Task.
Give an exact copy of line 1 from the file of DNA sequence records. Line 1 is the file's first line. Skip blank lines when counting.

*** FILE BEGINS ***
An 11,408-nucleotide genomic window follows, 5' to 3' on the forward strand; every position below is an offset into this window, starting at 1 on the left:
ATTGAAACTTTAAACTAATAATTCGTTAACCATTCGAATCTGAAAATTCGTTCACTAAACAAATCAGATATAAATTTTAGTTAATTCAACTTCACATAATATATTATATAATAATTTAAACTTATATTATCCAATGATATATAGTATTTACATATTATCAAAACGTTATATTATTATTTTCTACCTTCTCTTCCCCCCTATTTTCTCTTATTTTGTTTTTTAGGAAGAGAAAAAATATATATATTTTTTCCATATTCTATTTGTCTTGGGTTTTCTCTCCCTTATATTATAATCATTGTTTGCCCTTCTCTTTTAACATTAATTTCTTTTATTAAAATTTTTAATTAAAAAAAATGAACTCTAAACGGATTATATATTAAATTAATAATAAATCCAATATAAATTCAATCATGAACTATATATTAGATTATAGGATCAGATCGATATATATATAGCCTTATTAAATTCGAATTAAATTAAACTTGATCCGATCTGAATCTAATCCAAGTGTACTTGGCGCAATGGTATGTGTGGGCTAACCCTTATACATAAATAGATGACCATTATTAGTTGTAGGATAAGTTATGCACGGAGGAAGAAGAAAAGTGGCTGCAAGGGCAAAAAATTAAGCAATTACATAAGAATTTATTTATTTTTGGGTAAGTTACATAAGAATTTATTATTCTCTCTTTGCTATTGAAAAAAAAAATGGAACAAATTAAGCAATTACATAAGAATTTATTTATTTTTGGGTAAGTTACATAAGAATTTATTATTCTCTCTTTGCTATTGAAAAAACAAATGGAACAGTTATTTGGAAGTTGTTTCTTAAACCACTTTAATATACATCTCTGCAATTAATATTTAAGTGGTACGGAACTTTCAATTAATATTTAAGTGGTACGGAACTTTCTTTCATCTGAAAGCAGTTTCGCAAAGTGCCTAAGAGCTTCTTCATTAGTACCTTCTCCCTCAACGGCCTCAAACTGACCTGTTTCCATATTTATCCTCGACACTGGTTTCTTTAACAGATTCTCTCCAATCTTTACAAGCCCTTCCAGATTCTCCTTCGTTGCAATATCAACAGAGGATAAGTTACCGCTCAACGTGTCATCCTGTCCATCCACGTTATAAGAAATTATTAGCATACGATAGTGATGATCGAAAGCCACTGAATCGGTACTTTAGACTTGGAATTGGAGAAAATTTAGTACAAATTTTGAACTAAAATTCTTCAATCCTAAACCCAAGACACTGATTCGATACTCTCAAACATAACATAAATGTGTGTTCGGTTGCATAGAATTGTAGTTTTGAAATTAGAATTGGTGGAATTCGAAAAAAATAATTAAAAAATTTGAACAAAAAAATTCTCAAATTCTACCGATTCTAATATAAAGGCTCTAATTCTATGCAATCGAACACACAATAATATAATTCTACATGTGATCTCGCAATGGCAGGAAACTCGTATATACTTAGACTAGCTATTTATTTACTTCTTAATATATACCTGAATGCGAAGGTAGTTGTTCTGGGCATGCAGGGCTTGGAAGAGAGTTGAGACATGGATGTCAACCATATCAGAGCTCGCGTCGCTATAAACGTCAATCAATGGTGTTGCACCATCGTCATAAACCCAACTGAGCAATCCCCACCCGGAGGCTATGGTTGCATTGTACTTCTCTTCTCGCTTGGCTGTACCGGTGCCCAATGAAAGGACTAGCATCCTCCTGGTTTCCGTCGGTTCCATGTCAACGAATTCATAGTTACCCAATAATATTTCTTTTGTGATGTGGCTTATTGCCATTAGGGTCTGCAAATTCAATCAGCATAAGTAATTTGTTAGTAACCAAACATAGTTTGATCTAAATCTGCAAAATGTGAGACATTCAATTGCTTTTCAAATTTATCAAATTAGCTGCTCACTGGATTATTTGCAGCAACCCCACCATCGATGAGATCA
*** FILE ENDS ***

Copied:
An 11,408-nucleotide genomic window follows, 5' to 3' on the forward strand; every position below is an offset into this window, starting at 1 on the left: